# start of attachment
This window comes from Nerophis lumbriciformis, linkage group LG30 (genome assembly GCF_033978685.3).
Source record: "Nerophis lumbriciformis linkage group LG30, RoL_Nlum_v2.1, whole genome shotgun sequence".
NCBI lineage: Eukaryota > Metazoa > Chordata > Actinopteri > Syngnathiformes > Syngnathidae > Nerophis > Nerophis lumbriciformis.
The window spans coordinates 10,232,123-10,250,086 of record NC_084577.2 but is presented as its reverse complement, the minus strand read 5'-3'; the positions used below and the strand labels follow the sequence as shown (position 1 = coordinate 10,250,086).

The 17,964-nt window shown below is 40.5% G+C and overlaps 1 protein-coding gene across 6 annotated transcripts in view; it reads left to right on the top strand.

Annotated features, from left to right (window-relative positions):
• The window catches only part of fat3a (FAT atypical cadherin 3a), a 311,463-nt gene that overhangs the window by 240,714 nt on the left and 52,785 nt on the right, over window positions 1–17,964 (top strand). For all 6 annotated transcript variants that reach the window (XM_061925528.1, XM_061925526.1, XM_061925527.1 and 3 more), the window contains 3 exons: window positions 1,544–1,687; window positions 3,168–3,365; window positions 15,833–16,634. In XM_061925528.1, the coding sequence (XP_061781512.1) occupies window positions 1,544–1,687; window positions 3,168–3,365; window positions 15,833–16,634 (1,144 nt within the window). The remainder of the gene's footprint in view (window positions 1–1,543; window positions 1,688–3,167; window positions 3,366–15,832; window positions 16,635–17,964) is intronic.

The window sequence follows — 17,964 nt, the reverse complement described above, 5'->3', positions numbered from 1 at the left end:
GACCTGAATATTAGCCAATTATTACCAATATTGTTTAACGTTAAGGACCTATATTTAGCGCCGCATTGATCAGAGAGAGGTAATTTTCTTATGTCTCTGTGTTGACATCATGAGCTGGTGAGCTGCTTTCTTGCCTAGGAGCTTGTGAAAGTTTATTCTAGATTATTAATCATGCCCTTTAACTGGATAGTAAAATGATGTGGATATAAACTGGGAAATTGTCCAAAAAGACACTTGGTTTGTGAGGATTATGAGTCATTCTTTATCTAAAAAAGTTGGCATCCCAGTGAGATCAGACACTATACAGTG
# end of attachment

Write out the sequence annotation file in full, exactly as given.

This window comes from Nerophis lumbriciformis, linkage group LG30 (genome assembly GCF_033978685.3).
Source record: "Nerophis lumbriciformis linkage group LG30, RoL_Nlum_v2.1, whole genome shotgun sequence".
NCBI lineage: Eukaryota > Metazoa > Chordata > Actinopteri > Syngnathiformes > Syngnathidae > Nerophis > Nerophis lumbriciformis.
The window spans coordinates 10,232,123-10,250,086 of record NC_084577.2 but is presented as its reverse complement, the minus strand read 5'-3'; the positions used below and the strand labels follow the sequence as shown (position 1 = coordinate 10,250,086).

The 17,964-nt window shown below is 40.5% G+C and overlaps 1 protein-coding gene across 6 annotated transcripts in view; it reads left to right on the top strand.

Annotated features, from left to right (window-relative positions):
• The window catches only part of fat3a (FAT atypical cadherin 3a), a 311,463-nt gene that overhangs the window by 240,714 nt on the left and 52,785 nt on the right, over window positions 1–17,964 (top strand). For all 6 annotated transcript variants that reach the window (XM_061925528.1, XM_061925526.1, XM_061925527.1 and 3 more), the window contains 3 exons: window positions 1,544–1,687; window positions 3,168–3,365; window positions 15,833–16,634. In XM_061925528.1, the coding sequence (XP_061781512.1) occupies window positions 1,544–1,687; window positions 3,168–3,365; window positions 15,833–16,634 (1,144 nt within the window). The remainder of the gene's footprint in view (window positions 1–1,543; window positions 1,688–3,167; window positions 3,366–15,832; window positions 16,635–17,964) is intronic.

The window sequence follows — 17,964 nt, the reverse complement described above, 5'->3', positions numbered from 1 at the left end:
GACCTGAATATTAGCCAATTATTACCAATATTGTTTAACGTTAAGGACCTATATTTAGCGCCGCATTGATCAGAGAGAGGTAATTTTCTTATGTCTCTGTGTTGACATCATGAGCTGGTGAGCTGCTTTCTTGCCTAGGAGCTTGTGAAAGTTTATTCTAGATTATTAATCATGCCCTTTAACTGGATAGTAAAATGATGTGGATATAAACTGGGAAATTGTCCAAAAAGACACTTGGTTTGTGAGGATTATGAGTCATTCTTTATCTAAAAAAGTTGGCATCCCAGTGAGATCAGACACTATACAGTG